People watching has been a favourite past time of mine, for forever. I love it. Humans amaze me. The way we act, the things we all say, even the way we all interact with each other and the world around us. I think there’s a lot to learn in life, just by simply sitting in quiet observation. So, if you have ever passed through the town of Mullumbimby, you would understand that it’s the perfect place for it. A cuppa in one hand, and you can sit back and watch the colourful folks as they walk on by.

As I drank my chai, and waited for my appointment one morning, my attention was drawn to a middle aged man sitting at the cafe next door. He was well dressed, sipping coffee and talking loudly whilst he munched on breakfast. It was hard not to notice him.
Around his wrist was a hospital bracelet, and in the fold of his arm was a cotton ball and a bandaid. Evidence of a blood test.

Opposite him sat a friend. They looked close in age and were dressed in a similar fashion. They were eating what appeared to be the same kind of breakfast. The energy between them, was that of long term friends. Banter flowed easily and they looked comfortable in each other’s presence.

“I want to go out with a bang!” He said loudly with a mouth full of food, “like a typical Leo. I want a band playing and a nice spread.” He then continued to eat his breakfast, while his friend froze and suddenly looked mortified. Shaking his head in a disapproving manner, his friend leaned in and rapt him across the knuckles. He quietly suggested that he shouldn’t be thinking or speaking like that.

“WHY?!” He argued. “In a lot of cultures you make friends with death… keeping it up on your left shoulder.” He winked cheekily and stuffed more spinach into his mouth. Chewing thoughtfully, he told his friend that he was at peace with his diagnosis and whatever was to come of it.  He placed his fork on the table and smiled.

His friend again scolded him, this time in a more serious manner. He appeared genuinely shocked, as if he truly could not believe the words he was hearing. Laughing loudly in reply, he grabbed his fork and scooped up as much food as he could on to it. He held it up high, right in front of his face.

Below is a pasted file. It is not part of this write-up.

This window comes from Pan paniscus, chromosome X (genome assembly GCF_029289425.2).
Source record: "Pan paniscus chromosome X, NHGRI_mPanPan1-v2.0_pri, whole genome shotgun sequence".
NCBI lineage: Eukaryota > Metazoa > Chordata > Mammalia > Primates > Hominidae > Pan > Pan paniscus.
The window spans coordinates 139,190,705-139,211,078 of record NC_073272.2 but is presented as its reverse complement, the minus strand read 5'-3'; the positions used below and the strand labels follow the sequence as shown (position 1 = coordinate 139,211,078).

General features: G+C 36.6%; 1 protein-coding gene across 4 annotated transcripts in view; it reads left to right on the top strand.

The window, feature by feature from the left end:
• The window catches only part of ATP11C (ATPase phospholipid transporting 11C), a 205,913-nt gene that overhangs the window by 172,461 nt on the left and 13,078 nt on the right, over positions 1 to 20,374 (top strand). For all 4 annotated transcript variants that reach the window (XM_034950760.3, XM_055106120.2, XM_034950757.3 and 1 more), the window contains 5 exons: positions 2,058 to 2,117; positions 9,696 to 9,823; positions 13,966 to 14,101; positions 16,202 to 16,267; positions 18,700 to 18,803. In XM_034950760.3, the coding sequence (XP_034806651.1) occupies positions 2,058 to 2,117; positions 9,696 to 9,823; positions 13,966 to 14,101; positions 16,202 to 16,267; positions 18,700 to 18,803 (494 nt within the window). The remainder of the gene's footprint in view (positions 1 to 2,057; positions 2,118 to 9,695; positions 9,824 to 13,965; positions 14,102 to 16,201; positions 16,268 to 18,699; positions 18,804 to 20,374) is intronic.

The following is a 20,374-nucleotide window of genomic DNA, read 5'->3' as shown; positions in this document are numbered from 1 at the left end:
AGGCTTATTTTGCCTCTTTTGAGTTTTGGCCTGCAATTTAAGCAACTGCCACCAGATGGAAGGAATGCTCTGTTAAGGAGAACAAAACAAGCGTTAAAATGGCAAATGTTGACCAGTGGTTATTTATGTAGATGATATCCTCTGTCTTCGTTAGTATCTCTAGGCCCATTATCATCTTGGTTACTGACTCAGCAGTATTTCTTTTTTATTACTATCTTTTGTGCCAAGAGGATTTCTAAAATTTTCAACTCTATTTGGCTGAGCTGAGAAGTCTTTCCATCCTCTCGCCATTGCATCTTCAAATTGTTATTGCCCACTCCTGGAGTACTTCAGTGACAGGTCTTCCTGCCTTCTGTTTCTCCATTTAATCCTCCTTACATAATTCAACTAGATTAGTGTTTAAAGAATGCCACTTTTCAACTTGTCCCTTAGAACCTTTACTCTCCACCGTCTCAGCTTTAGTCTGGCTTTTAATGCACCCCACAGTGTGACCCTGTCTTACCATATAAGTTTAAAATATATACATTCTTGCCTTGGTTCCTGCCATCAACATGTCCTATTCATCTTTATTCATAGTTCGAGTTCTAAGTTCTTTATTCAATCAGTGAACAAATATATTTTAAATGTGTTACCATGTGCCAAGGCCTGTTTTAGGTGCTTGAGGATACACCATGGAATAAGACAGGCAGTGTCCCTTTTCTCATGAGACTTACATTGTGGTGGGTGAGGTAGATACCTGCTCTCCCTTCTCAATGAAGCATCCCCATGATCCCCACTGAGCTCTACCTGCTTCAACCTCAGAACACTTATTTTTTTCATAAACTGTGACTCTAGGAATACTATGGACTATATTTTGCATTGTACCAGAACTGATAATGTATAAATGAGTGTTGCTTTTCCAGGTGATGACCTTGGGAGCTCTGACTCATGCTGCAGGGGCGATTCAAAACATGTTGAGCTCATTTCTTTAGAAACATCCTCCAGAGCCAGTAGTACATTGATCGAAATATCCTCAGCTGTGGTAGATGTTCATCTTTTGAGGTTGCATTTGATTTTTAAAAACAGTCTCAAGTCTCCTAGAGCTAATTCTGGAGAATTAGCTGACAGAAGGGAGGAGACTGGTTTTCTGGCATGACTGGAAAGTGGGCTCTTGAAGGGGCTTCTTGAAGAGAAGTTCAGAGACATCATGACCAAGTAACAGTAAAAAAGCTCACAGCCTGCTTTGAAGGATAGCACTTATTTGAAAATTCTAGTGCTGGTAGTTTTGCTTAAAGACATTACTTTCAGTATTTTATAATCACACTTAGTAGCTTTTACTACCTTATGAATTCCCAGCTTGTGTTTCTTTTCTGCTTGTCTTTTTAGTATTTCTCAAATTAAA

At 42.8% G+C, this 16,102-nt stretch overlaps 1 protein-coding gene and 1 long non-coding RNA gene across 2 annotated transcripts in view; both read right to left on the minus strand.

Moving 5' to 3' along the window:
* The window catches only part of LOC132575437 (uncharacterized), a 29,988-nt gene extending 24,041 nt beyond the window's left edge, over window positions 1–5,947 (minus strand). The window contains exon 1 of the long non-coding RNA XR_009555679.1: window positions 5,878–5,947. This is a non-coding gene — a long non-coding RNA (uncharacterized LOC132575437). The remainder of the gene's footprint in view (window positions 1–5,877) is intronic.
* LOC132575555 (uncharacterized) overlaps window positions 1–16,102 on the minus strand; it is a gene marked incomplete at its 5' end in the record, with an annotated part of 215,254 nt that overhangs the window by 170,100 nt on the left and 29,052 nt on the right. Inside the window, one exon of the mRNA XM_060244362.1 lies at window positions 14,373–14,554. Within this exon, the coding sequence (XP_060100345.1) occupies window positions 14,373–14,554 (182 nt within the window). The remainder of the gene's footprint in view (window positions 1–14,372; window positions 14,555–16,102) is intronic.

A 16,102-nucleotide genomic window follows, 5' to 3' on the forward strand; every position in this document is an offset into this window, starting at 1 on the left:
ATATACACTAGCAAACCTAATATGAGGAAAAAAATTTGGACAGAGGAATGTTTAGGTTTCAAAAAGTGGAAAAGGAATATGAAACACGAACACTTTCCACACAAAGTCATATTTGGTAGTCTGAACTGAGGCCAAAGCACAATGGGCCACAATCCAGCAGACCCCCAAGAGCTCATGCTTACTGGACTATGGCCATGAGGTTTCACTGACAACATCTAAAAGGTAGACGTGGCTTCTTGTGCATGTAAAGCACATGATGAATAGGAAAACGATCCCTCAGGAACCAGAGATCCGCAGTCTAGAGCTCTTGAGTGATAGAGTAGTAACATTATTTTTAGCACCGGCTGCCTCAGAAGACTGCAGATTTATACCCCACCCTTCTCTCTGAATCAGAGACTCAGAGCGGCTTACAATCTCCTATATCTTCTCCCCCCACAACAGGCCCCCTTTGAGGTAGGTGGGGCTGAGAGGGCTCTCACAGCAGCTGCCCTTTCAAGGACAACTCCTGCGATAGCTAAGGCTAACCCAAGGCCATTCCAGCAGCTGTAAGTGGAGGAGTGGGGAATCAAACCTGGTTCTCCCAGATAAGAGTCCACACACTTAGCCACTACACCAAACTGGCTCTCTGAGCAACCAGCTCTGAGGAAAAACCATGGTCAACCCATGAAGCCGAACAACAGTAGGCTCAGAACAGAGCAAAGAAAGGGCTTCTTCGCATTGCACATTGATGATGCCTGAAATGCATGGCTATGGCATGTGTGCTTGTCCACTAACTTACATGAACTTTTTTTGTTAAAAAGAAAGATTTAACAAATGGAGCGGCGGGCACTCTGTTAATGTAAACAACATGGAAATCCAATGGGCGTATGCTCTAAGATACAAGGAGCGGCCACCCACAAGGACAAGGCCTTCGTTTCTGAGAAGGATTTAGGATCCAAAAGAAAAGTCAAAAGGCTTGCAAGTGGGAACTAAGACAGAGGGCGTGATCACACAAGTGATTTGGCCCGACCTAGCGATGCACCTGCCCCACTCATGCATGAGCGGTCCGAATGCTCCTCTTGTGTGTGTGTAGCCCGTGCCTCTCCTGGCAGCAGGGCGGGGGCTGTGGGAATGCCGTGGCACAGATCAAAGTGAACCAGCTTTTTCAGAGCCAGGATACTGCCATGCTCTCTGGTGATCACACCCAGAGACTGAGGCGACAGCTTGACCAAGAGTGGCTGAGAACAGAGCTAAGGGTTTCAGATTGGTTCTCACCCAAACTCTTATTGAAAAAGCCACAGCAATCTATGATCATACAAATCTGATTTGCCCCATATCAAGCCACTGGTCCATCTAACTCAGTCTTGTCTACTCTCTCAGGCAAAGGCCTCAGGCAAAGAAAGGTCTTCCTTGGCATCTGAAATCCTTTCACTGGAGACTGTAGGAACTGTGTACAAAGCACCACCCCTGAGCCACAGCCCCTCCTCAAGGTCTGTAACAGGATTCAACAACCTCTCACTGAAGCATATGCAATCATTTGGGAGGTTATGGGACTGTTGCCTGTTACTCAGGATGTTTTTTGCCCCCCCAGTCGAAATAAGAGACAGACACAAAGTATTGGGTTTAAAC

“All this talk about death is making me hungry. Did you hear what I said?” He was practically shouting. “DEATH, is making me HUNGRY!” He shoved the fork full of food into his mouth in an un-graceful and theatrical way.

The conversation continued for a few more minutes, this time at a more sensible volume. Then his friend left. The look on his face suggested he had had enough talk of death for today.

It’s interesting to note, that even though we are all headed that way, death is still such a taboo subject. One surrounded by fear and mystery and met with great sadness by most. Just the mere mention of it can provoke anxiety in some.

During the years post diagnosis of my twins, my own mortality and all the fear around it became a very legitimate concern.

“Who will look after my babies if something happens to me?”
“How could anyone care for these children the way I do?”
“What happens if I die suddenly and there’s no time for me to pass on every minute detail about my childs health conditions and their intricate set of needs?” 
“Where will my children live?”
“How will my children go on without me?”

It was something I spoke a lot about in talk therapy. After I unpacked it, I also realised what it ACTUALLY was. For me personally, it was a fear for my children’s futures and what it would look like for them. It was also fear of my OWN future and how it would play out. My therapist assured me that it was a very common thing to go through, and all a part of the grief that can bubble up after receiving the news of a childs diagnosis.

Three years ago, I also watched one of my parents become seriously ill, decline rapidly and pass over in a very short space of time. This came after a lifetime of working, scrimping and saving, going without and forever waiting until “tomorrow.” 

Then one day, there were no more “tomorrows” left. 

All of this has woken me up to the fact that we are certainly not around forever. In fact, it’s been my highest motivation to start “living.” So now, I don’t delay the things that are important. I act on ideas, and say the words that need to be said. 

Time really is one of the only THINGS we have, and spending it wisely is now priority.  
Any money that gets spent in our house on quality food or supplements that are keeping us well, we all consider an investment in our health.

Sometimes we get nudges from the Universe. Synchronicities, signs, symbols and messages appear, showing us we are on the right track, or encouraging us to be aware of what’s really important in this life. Taking in all that went on at the coffee shop, was one of them. 

Be sure to greet these gentle, everyday reminders, with a full heart and an open mind. When we look through eyes of gratitude, every day we get on this planet, with the people that we love, truly is a blessing.


This post has been contributed by our regular guest blogger Kristy. Kristy is a homeschooling mother of 3 who enjoys travelling & living the slow life with her beautiful family. You can find Kristy over at @little_platypus_learning on instagram to stay up to date with where life takes them next!